The U.S. Department of Transportation announced Tuesday it has eased fuel-transportation regulations in 10 states, including Mississippi, to head off gasoline supply issues caused by the shutdown of the Colonial pipeline, which delivers 45 percent of the gasoline to much of the eastern United States.
But the best weapon to prevent gas shortages may come from customers themselves, said Matt Bogue, vice president of local distributor Dutch Oil.
“Without a doubt the fuel supply chain is tighter, but it is not, like some media reports say, a fuel shortage,” Bogue said. “It’s people panicking who are causing the problem. The thing people should know is that if you need fuel, it will be available.”
The DOT said it has given fuel distributors a 120-day reprieve on load limits and driving hour restrictions to help companies make up for the interruption of the pipeline’s network, which closed Sunday after a ransomware cyber-attack.
Colonial released a statement Tuesday that it was bringing its network back online in stages and has resumed delivery to areas of North Carolina, South Carolina, Georgia, Maryland and New Jersey after returning one of its pipelines to service.
Bogue said that easing restriction of truck transportation of fuel should go a long way in meeting demand for fuel.
“I think one of the big things is lifting limits on driving hours,” Bogue said. “If you’re waiting at the terminal to pick up a tanker of gas, a driver may have to wait four hours in line. Those hours are normally considered driving hours, which are limited. Now that those restrictions have been lifted, drivers can stay on the road and do what needs to be done until the situation with Colonial is fixed.”
Bogue said there are numerous other sources for fuel outside of Colonial — including wholesale sources in Aberdeen, Tuscaloosa and Memphis.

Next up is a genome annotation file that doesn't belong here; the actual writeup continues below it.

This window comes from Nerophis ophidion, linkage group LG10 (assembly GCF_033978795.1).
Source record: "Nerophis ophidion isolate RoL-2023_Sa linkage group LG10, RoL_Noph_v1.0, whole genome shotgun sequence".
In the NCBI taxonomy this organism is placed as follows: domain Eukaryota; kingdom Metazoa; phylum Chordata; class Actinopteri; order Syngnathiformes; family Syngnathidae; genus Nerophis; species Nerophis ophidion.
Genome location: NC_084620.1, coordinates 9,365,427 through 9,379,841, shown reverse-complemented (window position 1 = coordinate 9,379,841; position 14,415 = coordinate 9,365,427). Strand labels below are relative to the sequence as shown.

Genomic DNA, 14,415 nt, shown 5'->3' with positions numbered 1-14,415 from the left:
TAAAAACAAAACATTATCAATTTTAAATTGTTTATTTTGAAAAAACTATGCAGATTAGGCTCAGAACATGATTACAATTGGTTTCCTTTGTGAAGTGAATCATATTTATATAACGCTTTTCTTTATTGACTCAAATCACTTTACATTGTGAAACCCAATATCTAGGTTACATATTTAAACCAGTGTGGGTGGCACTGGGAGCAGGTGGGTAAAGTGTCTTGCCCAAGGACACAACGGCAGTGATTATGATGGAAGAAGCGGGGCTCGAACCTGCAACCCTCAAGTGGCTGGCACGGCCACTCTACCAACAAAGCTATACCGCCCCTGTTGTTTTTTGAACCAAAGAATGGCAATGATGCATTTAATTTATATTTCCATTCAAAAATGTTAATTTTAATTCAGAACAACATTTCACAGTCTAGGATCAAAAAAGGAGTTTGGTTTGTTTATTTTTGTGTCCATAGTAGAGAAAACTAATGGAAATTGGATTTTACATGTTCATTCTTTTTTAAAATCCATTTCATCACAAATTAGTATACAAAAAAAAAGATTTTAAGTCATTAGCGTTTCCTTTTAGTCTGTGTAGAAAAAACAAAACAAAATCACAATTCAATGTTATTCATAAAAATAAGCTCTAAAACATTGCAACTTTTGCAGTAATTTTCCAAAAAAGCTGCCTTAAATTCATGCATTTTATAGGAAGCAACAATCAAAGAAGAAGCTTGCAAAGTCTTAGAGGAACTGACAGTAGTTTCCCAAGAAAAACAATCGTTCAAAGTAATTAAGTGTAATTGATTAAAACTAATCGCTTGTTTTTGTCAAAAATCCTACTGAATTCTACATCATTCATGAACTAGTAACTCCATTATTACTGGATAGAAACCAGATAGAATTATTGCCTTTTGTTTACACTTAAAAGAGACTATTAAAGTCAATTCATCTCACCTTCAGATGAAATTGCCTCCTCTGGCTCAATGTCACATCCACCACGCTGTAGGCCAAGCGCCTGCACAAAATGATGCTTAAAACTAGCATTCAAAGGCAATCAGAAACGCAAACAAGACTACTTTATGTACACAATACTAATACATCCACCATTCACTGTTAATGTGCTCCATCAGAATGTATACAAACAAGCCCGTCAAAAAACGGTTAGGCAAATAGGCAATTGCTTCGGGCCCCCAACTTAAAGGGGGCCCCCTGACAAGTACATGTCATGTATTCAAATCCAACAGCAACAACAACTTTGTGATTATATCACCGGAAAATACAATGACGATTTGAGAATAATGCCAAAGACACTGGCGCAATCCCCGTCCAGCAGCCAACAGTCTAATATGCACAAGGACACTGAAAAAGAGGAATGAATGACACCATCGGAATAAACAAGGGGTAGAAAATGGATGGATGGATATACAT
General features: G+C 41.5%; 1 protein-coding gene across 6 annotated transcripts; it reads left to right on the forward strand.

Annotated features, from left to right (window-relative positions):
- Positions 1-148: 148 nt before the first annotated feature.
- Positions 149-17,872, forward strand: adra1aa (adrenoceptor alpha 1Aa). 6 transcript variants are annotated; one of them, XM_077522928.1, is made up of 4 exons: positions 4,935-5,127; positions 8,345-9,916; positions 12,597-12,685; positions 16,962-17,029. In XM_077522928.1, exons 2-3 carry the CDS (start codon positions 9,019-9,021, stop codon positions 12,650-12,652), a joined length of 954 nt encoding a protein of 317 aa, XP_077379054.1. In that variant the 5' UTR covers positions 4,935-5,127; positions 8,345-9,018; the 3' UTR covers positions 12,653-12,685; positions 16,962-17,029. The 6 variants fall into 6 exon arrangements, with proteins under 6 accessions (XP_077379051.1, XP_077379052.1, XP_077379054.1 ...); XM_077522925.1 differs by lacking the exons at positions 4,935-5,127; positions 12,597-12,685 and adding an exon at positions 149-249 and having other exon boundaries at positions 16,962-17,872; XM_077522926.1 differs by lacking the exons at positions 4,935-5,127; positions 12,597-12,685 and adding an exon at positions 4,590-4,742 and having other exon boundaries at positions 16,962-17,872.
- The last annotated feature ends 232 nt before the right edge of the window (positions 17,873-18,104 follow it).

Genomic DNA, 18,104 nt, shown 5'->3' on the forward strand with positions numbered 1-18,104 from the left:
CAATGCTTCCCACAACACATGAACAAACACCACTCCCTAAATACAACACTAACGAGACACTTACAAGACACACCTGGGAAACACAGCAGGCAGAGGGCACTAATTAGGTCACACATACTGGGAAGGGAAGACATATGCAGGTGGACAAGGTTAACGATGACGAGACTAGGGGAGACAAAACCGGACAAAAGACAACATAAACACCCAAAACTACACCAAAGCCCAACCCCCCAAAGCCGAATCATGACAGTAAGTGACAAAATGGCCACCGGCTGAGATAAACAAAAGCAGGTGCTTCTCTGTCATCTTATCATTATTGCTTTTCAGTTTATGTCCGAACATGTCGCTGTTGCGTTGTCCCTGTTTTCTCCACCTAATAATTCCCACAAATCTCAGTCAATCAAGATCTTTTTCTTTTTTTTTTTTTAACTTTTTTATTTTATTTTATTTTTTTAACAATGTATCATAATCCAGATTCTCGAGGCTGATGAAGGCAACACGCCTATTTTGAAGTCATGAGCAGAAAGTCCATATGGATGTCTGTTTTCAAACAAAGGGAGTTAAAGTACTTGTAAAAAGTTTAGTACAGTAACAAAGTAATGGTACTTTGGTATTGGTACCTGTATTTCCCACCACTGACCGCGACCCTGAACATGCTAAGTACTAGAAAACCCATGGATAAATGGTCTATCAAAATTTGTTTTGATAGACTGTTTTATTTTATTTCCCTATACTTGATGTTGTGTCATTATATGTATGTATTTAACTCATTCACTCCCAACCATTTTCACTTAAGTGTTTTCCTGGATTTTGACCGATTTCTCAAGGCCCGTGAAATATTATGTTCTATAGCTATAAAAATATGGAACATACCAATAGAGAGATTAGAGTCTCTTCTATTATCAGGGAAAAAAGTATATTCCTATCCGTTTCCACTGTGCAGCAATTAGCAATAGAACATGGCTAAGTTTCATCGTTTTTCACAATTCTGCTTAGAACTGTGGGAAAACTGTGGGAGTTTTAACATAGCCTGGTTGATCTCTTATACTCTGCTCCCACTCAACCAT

Bogue said consumers should continue their normal approach to buying fuel.
“The best reaction for people is to continue to purchase fuel if you need it, but stick to your normal routine,” he said. “Fill up your car, but don’t fill up every 5-gallon gas can you have. It’s not necessary. Even as stores run out of fuel, there are trucks on the way. A store may be out of gas temporarily, but somebody’s going to have fuel near where you are.”
Don Redman of the American Automobile Association said that he expects only sporadic gas shortages and, as Bogue noted, those shortages will be the result of panic buying.
“There is no shortage of fuel,” Redman said. “There’s plenty of fuel. What we have is a distribution issue.”
Redman estimated that while Colonial reopens pipelines, gas prices in the region will continue to go up.
“(Monday night), the price went up by a nickel,” said Redman, who said the average price for a gallon of gas in Mississippi on Tuesday was $2.64. “I’d say things will be back to normal in two to three weeks and gas prices will continue to rise, but I don’t think it will be a big jump. I’d say it would be in the 10-cent range.”
Slim Smith is a columnist and feature writer for The Dispatch. His email address is [email protected]